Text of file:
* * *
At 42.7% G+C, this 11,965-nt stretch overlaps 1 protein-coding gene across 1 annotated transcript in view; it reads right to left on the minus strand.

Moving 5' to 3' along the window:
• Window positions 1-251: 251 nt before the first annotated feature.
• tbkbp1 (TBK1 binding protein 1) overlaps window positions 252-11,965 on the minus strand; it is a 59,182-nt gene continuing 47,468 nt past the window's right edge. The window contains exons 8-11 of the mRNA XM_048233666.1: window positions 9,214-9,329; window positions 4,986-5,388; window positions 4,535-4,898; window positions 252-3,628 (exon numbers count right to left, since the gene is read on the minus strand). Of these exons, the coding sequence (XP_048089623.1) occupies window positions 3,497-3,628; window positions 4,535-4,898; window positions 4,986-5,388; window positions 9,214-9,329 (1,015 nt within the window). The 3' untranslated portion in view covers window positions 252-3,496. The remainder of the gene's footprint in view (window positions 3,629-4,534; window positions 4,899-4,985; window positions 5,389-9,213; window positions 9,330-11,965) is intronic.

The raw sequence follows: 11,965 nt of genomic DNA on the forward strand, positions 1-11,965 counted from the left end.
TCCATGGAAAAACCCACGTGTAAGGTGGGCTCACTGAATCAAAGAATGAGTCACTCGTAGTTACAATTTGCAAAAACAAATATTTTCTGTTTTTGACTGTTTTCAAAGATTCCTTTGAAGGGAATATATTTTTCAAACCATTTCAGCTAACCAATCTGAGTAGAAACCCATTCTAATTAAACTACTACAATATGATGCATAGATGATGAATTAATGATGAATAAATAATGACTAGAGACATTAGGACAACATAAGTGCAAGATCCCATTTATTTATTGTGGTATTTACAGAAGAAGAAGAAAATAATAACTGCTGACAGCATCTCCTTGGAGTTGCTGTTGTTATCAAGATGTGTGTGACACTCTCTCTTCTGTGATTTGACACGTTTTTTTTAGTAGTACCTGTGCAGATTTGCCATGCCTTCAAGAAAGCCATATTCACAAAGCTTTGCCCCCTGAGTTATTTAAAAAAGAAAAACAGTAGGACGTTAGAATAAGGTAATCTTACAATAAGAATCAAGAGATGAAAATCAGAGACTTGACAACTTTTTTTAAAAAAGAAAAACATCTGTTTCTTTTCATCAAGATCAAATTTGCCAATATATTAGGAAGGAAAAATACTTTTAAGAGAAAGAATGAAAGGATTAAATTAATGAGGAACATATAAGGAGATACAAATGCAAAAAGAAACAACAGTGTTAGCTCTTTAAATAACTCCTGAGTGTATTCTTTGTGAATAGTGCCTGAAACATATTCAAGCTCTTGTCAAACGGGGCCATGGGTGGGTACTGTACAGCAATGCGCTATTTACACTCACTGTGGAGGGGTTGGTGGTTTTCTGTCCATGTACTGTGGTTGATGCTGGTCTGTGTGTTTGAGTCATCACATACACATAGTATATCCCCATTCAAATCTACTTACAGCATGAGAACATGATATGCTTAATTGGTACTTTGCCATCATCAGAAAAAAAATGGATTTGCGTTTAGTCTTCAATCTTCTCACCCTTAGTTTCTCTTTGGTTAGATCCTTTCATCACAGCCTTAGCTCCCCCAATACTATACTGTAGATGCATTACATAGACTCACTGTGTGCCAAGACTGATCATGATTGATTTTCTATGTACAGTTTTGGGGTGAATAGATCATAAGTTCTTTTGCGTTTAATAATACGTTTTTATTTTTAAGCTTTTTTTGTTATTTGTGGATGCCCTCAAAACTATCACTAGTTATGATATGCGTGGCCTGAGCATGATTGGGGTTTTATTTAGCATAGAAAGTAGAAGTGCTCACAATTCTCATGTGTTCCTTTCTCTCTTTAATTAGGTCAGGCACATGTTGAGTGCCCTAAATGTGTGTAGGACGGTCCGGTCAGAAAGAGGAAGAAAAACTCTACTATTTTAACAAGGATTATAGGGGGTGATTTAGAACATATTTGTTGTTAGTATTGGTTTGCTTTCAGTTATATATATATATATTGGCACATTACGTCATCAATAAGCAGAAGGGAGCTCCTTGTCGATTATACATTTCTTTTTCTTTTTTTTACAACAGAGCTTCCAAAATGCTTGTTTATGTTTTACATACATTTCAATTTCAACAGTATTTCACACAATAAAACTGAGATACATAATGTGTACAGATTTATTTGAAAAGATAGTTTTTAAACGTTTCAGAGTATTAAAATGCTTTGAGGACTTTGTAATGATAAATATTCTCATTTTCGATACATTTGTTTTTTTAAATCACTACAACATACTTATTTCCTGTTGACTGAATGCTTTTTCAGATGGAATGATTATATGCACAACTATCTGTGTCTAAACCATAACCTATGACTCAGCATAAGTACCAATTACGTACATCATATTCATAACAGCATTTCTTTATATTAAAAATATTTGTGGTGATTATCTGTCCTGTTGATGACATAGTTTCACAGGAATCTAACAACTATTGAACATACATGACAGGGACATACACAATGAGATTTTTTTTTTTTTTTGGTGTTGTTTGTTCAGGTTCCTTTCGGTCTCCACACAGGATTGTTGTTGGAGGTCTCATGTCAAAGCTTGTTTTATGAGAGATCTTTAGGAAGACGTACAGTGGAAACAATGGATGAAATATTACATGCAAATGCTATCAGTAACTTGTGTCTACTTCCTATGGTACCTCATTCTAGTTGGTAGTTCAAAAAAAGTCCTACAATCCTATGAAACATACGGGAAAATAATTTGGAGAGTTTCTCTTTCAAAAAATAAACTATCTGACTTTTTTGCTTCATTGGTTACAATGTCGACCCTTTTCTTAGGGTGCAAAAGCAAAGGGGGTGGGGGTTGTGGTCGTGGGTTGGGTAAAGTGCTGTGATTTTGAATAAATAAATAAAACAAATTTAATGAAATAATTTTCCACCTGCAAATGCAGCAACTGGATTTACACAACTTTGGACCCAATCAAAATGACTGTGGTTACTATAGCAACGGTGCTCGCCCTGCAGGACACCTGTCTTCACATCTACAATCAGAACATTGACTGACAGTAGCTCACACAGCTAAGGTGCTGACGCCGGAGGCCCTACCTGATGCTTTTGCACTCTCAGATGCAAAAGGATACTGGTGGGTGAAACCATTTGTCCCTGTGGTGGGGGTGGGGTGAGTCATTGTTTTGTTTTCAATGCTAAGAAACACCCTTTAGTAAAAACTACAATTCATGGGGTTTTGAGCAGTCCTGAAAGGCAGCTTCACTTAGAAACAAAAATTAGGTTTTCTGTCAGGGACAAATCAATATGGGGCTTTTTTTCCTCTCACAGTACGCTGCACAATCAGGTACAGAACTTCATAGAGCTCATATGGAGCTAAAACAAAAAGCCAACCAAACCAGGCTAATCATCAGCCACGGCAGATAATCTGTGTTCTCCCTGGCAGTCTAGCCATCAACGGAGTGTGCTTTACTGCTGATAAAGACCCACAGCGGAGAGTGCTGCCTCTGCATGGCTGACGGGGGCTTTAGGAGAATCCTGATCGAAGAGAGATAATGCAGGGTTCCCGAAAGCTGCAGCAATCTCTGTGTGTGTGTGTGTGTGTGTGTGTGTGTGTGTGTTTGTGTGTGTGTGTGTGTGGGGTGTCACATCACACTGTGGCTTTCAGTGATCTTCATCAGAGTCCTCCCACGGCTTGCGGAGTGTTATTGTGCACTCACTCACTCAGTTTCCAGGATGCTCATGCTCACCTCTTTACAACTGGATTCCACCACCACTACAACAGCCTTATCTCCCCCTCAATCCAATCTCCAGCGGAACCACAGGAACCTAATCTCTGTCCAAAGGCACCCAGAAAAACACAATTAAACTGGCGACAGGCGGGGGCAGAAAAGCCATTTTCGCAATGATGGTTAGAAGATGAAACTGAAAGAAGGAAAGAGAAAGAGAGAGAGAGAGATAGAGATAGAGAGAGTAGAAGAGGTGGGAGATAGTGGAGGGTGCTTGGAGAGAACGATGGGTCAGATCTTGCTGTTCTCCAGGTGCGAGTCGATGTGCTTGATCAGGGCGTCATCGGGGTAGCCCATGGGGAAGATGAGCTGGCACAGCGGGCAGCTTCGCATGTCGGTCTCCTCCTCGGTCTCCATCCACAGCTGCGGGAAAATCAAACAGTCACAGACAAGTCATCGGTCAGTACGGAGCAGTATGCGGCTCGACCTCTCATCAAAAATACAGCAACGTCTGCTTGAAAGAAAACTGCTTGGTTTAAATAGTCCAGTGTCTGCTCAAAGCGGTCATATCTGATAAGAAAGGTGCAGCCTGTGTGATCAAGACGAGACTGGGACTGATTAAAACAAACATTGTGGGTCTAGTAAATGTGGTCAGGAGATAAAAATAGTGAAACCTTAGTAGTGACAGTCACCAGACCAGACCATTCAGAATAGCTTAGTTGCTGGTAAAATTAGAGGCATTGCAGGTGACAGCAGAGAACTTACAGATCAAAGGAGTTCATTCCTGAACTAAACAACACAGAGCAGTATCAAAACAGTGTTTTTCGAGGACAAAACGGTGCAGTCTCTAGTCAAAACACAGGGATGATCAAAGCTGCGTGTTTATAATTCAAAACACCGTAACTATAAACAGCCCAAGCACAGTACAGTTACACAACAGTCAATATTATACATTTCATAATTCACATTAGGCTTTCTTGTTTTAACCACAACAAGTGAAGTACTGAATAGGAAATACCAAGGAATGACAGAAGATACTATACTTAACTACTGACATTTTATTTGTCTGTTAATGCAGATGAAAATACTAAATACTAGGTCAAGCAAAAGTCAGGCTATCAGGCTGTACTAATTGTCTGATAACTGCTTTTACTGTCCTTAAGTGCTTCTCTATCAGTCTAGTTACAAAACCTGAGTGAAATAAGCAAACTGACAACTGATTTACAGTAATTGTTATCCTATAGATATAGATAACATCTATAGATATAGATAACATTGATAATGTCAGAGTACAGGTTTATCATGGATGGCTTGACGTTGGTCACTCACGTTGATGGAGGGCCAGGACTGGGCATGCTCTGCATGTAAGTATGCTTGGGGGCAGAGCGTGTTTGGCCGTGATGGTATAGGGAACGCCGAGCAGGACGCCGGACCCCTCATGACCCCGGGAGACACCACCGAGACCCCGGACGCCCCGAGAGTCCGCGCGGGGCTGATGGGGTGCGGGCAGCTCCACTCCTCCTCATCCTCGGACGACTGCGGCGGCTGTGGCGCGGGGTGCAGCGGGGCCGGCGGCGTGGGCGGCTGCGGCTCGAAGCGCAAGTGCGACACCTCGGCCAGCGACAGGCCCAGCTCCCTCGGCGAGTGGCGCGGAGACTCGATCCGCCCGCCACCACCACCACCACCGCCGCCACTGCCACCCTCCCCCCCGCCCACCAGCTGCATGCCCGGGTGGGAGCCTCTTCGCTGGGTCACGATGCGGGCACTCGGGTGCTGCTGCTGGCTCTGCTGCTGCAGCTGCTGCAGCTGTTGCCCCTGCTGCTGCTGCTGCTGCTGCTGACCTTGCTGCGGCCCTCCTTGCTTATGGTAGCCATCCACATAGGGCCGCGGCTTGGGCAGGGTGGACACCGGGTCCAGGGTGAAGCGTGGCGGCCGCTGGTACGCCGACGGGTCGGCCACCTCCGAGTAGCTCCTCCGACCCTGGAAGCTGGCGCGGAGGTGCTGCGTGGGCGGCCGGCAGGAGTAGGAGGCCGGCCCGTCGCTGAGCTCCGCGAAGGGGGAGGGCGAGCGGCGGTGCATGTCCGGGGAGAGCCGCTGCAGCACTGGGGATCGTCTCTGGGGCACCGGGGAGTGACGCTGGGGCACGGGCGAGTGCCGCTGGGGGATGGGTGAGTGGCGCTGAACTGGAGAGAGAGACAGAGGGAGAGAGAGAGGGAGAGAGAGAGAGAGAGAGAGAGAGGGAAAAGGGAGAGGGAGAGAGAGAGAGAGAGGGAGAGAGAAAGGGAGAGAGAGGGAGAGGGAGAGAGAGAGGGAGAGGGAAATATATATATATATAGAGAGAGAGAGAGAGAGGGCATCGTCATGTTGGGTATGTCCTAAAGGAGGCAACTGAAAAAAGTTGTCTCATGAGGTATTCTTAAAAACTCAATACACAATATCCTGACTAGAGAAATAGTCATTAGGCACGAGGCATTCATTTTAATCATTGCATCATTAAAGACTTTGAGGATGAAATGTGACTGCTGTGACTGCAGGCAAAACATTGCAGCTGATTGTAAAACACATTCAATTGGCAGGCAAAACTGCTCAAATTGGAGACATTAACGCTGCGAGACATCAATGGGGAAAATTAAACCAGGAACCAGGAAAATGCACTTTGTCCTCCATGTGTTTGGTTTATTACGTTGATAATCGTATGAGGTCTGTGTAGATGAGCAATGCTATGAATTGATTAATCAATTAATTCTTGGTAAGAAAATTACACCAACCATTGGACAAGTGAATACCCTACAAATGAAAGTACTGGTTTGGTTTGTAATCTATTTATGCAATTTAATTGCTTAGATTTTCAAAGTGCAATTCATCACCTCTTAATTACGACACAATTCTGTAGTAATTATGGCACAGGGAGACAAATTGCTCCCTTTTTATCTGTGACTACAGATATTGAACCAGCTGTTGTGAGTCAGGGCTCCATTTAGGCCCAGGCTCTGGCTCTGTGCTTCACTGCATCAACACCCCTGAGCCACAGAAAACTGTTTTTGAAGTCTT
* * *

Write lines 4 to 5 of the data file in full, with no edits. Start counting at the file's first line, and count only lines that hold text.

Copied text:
• tbkbp1 (TBK1 binding protein 1) overlaps window positions 252-11,965 on the minus strand; it is a 59,182-nt gene continuing 47,468 nt past the window's right edge. The window contains exons 8-11 of the mRNA XM_048233666.1: window positions 9,214-9,329; window positions 4,986-5,388; window positions 4,535-4,898; window positions 252-3,628 (exon numbers count right to left, since the gene is read on the minus strand). Of these exons, the coding sequence (XP_048089623.1) occupies window positions 3,497-3,628; window positions 4,535-4,898; window positions 4,986-5,388; window positions 9,214-9,329 (1,015 nt within the window). The 3' untranslated portion in view covers window positions 252-3,496. The remainder of the gene's footprint in view (window positions 3,629-4,534; window positions 4,899-4,985; window positions 5,389-9,213; window positions 9,330-11,965) is intronic.

The raw sequence follows: 11,965 nt of genomic DNA on the forward strand, positions 1-11,965 counted from the left end.